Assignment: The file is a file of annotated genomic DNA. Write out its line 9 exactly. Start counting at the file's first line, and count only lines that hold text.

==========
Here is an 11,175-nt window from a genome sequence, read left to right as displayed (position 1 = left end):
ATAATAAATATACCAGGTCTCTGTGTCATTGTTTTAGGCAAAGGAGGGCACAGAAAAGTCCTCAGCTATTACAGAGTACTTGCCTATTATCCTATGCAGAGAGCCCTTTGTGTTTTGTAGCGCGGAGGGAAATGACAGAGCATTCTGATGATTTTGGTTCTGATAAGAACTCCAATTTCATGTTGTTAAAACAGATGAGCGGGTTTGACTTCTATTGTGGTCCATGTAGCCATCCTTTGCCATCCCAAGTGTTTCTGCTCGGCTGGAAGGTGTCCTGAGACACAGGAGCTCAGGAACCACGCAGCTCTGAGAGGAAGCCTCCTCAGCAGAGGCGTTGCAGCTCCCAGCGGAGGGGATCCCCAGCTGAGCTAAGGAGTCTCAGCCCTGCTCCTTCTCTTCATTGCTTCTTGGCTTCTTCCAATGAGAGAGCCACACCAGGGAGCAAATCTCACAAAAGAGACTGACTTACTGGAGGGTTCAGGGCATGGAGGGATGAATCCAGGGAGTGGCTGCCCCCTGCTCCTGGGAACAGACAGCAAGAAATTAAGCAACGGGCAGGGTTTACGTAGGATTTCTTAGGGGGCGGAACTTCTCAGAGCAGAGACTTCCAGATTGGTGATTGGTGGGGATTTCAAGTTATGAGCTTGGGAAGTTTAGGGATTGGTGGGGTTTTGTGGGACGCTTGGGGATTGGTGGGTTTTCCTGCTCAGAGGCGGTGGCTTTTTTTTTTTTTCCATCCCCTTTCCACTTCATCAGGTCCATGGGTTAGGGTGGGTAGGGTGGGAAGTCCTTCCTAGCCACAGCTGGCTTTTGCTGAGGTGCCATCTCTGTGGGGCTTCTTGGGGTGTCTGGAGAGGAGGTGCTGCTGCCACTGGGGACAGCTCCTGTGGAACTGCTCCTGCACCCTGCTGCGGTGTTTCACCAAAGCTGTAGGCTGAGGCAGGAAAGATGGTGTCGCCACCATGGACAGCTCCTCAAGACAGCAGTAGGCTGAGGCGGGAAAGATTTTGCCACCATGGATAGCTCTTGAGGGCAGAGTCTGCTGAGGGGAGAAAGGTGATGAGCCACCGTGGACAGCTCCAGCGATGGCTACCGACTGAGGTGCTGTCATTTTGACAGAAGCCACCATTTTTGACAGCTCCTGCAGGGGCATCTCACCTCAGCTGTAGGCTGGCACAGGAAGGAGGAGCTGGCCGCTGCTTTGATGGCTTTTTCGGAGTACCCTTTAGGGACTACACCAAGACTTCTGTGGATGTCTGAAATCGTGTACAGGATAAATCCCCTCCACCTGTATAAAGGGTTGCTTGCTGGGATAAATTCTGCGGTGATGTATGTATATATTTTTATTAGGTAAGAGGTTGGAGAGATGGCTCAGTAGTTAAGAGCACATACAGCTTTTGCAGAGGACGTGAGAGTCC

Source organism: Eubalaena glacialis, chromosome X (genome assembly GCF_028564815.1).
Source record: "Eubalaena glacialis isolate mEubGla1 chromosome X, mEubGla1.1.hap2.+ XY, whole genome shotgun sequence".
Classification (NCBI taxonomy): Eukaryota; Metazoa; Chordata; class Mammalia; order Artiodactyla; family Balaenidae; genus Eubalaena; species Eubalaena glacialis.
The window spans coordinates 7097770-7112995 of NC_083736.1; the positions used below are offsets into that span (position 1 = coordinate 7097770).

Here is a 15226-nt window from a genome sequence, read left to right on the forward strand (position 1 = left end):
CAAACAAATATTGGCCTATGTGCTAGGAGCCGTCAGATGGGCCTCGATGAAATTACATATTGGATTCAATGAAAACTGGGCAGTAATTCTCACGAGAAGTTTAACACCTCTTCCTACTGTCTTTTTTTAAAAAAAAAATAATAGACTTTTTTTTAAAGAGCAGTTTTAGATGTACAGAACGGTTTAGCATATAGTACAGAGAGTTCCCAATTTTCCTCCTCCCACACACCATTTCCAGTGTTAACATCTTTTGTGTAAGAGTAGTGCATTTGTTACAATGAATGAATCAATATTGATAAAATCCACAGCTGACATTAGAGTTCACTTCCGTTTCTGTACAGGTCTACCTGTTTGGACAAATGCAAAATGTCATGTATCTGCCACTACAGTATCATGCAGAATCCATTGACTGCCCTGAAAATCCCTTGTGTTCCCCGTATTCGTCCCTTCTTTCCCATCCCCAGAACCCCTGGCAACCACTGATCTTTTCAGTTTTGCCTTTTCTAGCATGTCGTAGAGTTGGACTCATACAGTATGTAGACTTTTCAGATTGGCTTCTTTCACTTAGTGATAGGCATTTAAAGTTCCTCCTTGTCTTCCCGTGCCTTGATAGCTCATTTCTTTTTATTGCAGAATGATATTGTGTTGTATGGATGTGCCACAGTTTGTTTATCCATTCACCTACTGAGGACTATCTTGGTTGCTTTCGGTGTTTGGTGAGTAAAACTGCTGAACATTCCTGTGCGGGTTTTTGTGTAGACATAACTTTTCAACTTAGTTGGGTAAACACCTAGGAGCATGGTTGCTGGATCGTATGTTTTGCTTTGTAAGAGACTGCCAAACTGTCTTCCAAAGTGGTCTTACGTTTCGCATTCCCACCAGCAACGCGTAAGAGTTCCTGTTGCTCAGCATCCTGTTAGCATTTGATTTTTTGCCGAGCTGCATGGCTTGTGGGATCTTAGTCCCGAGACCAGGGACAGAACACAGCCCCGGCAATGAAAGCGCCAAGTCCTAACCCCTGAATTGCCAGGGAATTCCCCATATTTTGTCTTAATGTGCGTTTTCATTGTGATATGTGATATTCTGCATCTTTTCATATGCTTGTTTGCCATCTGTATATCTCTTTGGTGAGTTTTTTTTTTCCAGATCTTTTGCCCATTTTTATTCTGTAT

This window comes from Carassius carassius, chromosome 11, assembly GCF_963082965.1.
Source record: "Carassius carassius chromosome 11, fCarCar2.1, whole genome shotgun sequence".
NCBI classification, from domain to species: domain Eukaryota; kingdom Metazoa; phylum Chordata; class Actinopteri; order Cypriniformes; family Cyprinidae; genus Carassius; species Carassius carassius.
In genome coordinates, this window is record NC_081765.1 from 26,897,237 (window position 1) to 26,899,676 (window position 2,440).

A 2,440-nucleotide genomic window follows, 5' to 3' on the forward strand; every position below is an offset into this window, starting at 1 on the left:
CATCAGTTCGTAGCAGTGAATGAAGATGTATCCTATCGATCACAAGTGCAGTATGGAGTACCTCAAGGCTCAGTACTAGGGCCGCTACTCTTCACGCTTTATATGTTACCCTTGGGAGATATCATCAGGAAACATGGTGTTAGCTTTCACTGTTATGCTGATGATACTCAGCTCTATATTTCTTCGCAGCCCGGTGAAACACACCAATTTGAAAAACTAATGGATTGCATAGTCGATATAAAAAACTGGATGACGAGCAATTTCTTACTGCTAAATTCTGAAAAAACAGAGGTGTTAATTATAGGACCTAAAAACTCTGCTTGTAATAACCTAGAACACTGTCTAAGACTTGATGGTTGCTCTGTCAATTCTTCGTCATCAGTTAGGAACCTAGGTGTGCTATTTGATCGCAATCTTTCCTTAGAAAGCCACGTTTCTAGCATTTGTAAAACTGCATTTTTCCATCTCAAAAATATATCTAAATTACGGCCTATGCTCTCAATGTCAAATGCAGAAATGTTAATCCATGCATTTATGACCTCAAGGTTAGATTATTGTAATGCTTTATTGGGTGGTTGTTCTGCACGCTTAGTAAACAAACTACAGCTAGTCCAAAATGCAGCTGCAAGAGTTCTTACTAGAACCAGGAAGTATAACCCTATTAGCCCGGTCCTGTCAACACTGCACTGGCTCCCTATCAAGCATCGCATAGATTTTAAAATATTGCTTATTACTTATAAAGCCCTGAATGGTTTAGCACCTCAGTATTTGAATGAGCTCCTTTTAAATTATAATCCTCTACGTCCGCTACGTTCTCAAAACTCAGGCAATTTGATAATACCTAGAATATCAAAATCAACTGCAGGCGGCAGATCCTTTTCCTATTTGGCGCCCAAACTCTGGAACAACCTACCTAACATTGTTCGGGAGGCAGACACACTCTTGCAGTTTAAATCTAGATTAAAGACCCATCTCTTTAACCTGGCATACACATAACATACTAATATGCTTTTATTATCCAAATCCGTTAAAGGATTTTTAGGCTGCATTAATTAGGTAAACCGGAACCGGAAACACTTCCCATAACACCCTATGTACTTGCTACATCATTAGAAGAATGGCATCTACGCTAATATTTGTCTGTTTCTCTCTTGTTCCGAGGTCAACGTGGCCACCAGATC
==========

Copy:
This window comes from Carassius carassius, chromosome 11, assembly GCF_963082965.1.